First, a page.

[Standards] XEP-0178: Clarify SASL-EXTERNAL specification when s2s auth fails

Dave Cridland dave at cridland.net
Mon Jul 6 09:46:30 UTC 2020


On Sun, 5 Jul 2020 at 22:13, Ruslan N. Marchenko <me at ruff.mobi> wrote:

> Am Samstag, den 04.07.2020, 19:47 +0100 schrieb Dave Cridland:
>
>
>
> On Thu, 2 Jul 2020 at 06:58, Ruslan N. Marchenko <me at ruff.mobi> wrote:
>
> Am Mittwoch, den 01.07.2020, 22:53 +0100 schrieb Dave Cridland:
>
>
>
> On Wed, 1 Jul 2020 at 17:31, Ruslan N. Marchenko <me at ruff.mobi> wrote:
>
>
> Because Alice's authentication fails on this particualr conneciton? So it
> may be not Alice after all speaking, despite what 'from' tells (or does
> not). From Bob's perspective someone tries to spoof Alice's server over
> this connection.
>
>
> The question isn't whether it's a bad decision by Bob or not, but whether
> it's an active downgrade. Metre, FWIW, ditches you if you try to provide an
> authzid that differs from the stream "from", but it will, I think, allow
> you to continue if you provide no stream "from" and are using, for example,
> a wildcard cert, so there is no implicit authzid available to it.
>
>
>
> Alice, on the other hand, has already either decided to trust Bob's
> certificate or not. Nothing Bob does at this point affects that decision in
> the slightest, nor alters the security outcome of the decision already
> made. So there is no downgrade attack on Alice here.
>
>
> The EXTERNAL TLS  is mutual authentication,
>
>
> EXTERNAL, with or without TLS, is absolutely not in any way mutual
> authentication. EXTERNAL isn't authentication at all, actually.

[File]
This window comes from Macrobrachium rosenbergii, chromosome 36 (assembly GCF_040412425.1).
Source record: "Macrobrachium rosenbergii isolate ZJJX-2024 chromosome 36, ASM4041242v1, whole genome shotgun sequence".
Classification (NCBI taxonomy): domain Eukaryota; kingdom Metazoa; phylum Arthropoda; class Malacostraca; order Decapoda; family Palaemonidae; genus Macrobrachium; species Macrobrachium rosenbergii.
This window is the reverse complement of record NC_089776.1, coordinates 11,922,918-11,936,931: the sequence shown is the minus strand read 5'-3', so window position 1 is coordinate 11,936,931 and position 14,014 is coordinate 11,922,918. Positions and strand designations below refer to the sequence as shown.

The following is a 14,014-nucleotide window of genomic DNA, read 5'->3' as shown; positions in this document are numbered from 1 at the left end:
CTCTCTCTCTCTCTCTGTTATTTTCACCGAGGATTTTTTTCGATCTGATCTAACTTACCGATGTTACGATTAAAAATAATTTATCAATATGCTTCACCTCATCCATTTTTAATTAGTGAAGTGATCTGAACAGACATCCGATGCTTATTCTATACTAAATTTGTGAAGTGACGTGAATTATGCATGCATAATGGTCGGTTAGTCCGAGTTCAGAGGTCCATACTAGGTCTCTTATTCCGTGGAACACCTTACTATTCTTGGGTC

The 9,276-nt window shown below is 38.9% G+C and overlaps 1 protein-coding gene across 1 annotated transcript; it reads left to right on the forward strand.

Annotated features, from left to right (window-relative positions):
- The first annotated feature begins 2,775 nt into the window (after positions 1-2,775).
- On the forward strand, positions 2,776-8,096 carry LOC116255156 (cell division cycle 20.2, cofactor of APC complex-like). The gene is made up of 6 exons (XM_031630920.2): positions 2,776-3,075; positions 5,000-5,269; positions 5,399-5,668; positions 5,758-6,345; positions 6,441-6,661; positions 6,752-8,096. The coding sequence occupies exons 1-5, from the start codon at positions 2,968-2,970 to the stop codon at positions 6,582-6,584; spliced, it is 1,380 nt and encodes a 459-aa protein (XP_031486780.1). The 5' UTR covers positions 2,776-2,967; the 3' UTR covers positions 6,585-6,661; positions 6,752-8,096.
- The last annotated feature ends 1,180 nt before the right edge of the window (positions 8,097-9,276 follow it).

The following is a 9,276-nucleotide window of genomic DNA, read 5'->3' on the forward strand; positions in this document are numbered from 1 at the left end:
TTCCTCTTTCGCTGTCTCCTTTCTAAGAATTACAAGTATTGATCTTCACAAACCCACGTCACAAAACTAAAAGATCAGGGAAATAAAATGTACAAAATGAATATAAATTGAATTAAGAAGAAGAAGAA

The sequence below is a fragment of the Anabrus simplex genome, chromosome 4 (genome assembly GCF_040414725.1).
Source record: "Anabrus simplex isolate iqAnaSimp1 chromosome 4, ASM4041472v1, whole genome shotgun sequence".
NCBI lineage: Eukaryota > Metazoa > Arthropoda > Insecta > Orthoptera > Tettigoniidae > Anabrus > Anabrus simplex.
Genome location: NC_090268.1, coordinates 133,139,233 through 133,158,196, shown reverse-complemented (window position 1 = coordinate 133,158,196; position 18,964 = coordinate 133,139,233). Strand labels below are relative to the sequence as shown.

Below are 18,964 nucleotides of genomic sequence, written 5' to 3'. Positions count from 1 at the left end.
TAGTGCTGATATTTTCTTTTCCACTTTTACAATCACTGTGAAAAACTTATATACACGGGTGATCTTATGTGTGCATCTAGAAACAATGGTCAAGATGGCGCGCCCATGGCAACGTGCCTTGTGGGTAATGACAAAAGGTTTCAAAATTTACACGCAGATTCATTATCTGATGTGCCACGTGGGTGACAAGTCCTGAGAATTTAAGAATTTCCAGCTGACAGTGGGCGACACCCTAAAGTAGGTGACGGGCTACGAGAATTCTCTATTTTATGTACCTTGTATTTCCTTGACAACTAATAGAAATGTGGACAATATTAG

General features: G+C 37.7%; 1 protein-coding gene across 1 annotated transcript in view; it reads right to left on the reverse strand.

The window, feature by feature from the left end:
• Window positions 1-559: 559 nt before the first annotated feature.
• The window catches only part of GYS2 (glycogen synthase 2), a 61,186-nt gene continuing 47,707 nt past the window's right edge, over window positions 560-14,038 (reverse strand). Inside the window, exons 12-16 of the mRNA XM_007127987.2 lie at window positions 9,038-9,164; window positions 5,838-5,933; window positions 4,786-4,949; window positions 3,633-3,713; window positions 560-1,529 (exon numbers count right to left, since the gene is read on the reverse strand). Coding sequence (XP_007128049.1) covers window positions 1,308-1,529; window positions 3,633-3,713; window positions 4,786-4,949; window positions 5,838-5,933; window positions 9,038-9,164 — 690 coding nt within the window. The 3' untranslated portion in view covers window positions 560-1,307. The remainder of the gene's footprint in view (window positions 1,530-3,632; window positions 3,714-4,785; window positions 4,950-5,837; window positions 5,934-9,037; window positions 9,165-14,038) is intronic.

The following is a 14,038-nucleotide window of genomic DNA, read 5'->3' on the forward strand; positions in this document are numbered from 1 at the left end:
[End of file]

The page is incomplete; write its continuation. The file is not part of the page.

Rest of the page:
>
>
> Now this is nit picking. STARTTLS is not a TLS but is a way to secure
> connection with TLS encryption, EXTERNAL is not an authentication but is a
> way to execute mutual TLS x509 authentication.
>
>
>
> The former would be nitpicking; the latter is not.
>
> In S2S, there are two independent authentications going on, and by the
> time the initiator (Alice) issues EXTERNAL, it should have already
> completed its authentication of Bob (and Bob should have at least decided
> to trust the certificate before offering EXTERNAL, with just name matching
> to go).
>
> If Bob rejects EXTERNAL but continues, Alice still knows Bob is the
> correct server. Just that Bob hasn't accepted the certificate.
>
> The only reason for Bob to then close the session is if Bob *only* accepts
> TLS authentication, and moreover cannot handle XEP-0344§2.4. The former is
> perfectly acceptable, of course, and might even be desirable - but it's not
> something I feel needs mandating by inference here.
>
>
>
>
> it cannot establish partially where one side trusts (authenticates) and
> other does not.
>
>
> You can very much establish a TLS session where one side authenticates by
> the certificate presented but the other side does not.
>
> Not if you mandate mutual TLS auth (request cert)
>
>
> "Mutual authentication" means both sides authenticating the other in the
> same action. Here, both sides can authenticate the other, but need not.
> Either side is entirely free to ignore the certificate for any number of
> reasons. (The confusion arises because all SASL mechanisms that support
> server authentication are by definition mutual authentication).
>
> Yes, this is exactly the point. But not only that, by mandating SASL
> external over TLS you also mandate TLS mutual authentication (which happens
> within the same protected channel).
>
>
Ah, no. Because SASL EXTERNAL isn't an authentication at all, there's no
implication of mutual authentication (and often isn't any bidirectional
either).


> Nevertheless I just realized the whole mechanism proposal part is not
> protected by the SASL so any ill-minded adversary can easily suppress
> EXTERNAL and enjoy dialback-only. So based on that I recall my downgrade
> statement - the attack vector requires level of exposure (TLS airgap with
> trusted certificate) which invalidates the whole mechanism and thus any
> imposed by it identity/confedentiality protection.
>

So you now think that SASL EXTERNAL as a whole is subject to some kind of
downgrade attack?

Could you please explain this, because it sounds entirely wrong to me.

Dave.
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